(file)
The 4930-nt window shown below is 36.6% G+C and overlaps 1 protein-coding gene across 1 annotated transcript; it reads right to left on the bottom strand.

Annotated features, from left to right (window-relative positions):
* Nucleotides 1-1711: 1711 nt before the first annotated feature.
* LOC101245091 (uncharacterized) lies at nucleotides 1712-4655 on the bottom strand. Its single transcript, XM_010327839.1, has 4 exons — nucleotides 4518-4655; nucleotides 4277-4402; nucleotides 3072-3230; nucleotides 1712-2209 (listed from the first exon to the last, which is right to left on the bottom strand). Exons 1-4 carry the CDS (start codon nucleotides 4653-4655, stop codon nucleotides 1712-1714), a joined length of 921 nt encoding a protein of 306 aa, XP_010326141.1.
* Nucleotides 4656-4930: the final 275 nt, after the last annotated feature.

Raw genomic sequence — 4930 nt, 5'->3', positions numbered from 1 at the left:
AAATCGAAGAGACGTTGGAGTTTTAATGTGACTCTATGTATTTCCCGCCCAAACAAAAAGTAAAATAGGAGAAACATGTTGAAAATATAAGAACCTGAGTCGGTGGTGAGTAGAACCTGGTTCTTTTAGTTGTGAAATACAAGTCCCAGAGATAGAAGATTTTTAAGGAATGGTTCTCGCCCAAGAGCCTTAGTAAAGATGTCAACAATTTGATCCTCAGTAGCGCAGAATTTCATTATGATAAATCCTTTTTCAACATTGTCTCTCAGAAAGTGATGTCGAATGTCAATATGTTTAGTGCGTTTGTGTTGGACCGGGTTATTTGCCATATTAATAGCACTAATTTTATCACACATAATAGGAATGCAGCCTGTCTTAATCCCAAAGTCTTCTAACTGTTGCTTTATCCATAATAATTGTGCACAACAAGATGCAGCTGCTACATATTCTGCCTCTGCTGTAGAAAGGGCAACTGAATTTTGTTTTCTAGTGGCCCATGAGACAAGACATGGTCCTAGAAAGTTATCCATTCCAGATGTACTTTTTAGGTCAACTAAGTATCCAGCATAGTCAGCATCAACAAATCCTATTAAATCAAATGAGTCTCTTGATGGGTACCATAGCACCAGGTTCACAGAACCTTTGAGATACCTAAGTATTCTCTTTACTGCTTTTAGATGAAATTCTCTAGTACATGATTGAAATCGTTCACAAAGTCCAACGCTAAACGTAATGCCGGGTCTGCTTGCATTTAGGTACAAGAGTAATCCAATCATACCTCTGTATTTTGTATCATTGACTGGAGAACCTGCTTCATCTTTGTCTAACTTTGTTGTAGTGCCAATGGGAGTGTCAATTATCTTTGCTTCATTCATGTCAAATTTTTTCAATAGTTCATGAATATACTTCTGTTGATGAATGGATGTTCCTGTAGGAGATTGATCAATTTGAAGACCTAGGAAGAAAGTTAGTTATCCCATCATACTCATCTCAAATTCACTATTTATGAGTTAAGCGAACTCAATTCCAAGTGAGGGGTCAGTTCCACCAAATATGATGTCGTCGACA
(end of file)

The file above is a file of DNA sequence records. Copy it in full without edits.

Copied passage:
The 4930-nt window shown below is 36.6% G+C and overlaps 1 protein-coding gene across 1 annotated transcript; it reads right to left on the bottom strand.

Annotated features, from left to right (window-relative positions):
* Nucleotides 1-1711: 1711 nt before the first annotated feature.
* LOC101245091 (uncharacterized) lies at nucleotides 1712-4655 on the bottom strand. Its single transcript, XM_010327839.1, has 4 exons — nucleotides 4518-4655; nucleotides 4277-4402; nucleotides 3072-3230; nucleotides 1712-2209 (listed from the first exon to the last, which is right to left on the bottom strand). Exons 1-4 carry the CDS (start codon nucleotides 4653-4655, stop codon nucleotides 1712-1714), a joined length of 921 nt encoding a protein of 306 aa, XP_010326141.1.
* Nucleotides 4656-4930: the final 275 nt, after the last annotated feature.

Raw genomic sequence — 4930 nt, 5'->3', positions numbered from 1 at the left:
AAATCGAAGAGACGTTGGAGTTTTAATGTGACTCTATGTATTTCCCGCCCAAACAAAAAGTAAAATAGGAGAAACATGTTGAAAATATAAGAACCTGAGTCGGTGGTGAGTAGAACCTGGTTCTTTTAGTTGTGAAATACAAGTCCCAGAGATAGAAGATTTTTAAGGAATGGTTCTCGCCCAAGAGCCTTAGTAAAGATGTCAACAATTTGATCCTCAGTAGCGCAGAATTTCATTATGATAAATCCTTTTTCAACATTGTCTCTCAGAAAGTGATGTCGAATGTCAATATGTTTAGTGCGTTTGTGTTGGACCGGGTTATTTGCCATATTAATAGCACTAATTTTATCACACATAATAGGAATGCAGCCTGTCTTAATCCCAAAGTCTTCTAACTGTTGCTTTATCCATAATAATTGTGCACAACAAGATGCAGCTGCTACATATTCTGCCTCTGCTGTAGAAAGGGCAACTGAATTTTGTTTTCTAGTGGCCCATGAGACAAGACATGGTCCTAGAAAGTTATCCATTCCAGATGTACTTTTTAGGTCAACTAAGTATCCAGCATAGTCAGCATCAACAAATCCTATTAAATCAAATGAGTCTCTTGATGGGTACCATAGCACCAGGTTCACAGAACCTTTGAGATACCTAAGTATTCTCTTTACTGCTTTTAGATGAAATTCTCTAGTACATGATTGAAATCGTTCACAAAGTCCAACGCTAAACGTAATGCCGGGTCTGCTTGCATTTAGGTACAAGAGTAATCCAATCATACCTCTGTATTTTGTATCATTGACTGGAGAACCTGCTTCATCTTTGTCTAACTTTGTTGTAGTGCCAATGGGAGTGTCAATTATCTTTGCTTCATTCATGTCAAATTTTTTCAATAGTTCATGAATATACTTCTGTTGATGAATGGATGTTCCTGTAGGAGATTGATCAATTTGAAGACCTAGGAAGAAAGTTAGTTATCCCATCATACTCATCTCAAATTCACTATTTATGAGTTAAGCGAACTCAATTCCAAGTGAGGGGTCAGTTCCACCAAATATGATGTCGTCGACA